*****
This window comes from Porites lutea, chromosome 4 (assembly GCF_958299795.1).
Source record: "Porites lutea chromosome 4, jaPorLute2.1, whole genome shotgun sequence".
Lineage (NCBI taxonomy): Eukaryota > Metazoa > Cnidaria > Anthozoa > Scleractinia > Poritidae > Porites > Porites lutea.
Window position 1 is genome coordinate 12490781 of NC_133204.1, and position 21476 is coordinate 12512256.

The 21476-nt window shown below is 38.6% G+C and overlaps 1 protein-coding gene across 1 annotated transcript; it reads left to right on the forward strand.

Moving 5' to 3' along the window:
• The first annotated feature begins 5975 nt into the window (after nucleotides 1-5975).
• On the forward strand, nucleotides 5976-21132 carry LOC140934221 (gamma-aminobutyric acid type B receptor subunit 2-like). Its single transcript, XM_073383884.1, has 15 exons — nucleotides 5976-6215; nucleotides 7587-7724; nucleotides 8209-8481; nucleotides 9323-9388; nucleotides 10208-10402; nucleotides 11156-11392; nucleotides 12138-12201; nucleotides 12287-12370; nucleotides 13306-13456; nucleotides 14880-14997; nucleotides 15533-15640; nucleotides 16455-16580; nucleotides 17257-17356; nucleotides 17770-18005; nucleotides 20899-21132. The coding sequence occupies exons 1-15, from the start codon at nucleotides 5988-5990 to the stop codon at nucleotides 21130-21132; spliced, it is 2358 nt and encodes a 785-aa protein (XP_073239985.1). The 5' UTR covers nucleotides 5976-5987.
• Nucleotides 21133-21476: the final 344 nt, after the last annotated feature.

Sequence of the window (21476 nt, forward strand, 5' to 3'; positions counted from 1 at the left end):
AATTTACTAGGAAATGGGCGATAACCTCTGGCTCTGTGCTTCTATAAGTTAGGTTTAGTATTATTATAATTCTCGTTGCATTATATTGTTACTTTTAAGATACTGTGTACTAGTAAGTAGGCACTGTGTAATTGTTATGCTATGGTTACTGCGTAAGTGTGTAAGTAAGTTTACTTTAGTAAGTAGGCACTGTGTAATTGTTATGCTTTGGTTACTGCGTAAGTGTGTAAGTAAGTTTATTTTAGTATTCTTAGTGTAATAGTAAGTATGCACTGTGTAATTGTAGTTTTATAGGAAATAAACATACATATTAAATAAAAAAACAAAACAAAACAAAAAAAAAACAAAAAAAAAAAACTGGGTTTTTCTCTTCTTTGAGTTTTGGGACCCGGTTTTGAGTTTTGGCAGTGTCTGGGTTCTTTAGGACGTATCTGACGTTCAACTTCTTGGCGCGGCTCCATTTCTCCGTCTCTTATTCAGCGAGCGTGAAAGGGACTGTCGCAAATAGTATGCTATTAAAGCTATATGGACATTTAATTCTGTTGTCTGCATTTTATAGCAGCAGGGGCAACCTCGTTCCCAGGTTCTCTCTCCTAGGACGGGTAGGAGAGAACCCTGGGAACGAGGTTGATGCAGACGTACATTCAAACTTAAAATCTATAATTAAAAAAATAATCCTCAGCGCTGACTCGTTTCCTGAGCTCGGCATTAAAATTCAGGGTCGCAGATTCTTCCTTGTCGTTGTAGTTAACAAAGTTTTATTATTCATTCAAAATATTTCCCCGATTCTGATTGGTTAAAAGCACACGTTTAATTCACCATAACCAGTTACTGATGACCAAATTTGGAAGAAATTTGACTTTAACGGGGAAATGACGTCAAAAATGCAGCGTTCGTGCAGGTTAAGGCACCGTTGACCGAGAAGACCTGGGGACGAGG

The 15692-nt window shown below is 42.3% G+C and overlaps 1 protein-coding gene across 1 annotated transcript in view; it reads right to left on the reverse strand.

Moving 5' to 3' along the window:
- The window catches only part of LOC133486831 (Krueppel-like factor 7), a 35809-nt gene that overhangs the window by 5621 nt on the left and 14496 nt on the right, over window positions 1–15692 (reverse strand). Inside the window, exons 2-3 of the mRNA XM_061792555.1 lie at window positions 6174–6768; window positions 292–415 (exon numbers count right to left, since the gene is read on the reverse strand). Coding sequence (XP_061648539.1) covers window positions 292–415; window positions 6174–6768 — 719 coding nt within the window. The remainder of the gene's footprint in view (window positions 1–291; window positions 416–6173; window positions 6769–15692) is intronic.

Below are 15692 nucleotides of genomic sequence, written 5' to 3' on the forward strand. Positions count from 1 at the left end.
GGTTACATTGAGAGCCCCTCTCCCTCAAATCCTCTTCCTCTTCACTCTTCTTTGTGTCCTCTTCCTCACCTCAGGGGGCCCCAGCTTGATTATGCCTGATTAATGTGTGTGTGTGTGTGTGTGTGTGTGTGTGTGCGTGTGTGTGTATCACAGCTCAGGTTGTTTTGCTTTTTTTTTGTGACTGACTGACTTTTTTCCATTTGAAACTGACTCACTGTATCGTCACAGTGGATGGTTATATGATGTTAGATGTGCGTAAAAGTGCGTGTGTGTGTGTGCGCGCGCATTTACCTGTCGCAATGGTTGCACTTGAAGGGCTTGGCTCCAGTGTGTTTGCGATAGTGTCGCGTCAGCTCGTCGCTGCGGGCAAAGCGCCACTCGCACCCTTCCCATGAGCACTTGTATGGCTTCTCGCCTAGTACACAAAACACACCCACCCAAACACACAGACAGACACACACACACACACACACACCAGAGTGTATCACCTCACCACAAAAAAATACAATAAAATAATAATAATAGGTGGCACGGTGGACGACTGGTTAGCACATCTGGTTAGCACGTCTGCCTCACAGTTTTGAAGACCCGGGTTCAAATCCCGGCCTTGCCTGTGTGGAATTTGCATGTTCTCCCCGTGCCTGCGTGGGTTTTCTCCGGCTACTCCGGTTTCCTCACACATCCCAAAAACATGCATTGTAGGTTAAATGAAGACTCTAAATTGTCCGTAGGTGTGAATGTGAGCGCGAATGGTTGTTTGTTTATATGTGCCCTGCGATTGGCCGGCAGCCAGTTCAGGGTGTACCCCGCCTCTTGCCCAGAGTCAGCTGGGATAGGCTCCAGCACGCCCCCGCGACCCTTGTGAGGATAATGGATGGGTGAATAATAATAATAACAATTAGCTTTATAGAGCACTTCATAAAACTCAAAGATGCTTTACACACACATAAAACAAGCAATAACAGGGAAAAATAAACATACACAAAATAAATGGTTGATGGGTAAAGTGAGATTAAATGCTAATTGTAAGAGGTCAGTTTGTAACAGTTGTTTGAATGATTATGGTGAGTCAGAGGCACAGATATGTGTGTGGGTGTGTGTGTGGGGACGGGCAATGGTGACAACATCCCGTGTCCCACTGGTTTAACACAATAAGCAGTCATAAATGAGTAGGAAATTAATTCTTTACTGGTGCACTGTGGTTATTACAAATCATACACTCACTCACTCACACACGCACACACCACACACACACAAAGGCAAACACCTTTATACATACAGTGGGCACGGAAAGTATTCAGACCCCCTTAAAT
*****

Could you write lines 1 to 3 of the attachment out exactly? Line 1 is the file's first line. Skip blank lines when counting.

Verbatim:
This window comes from Porites lutea, chromosome 4 (assembly GCF_958299795.1).
Source record: "Porites lutea chromosome 4, jaPorLute2.1, whole genome shotgun sequence".
Lineage (NCBI taxonomy): Eukaryota > Metazoa > Cnidaria > Anthozoa > Scleractinia > Poritidae > Porites > Porites lutea.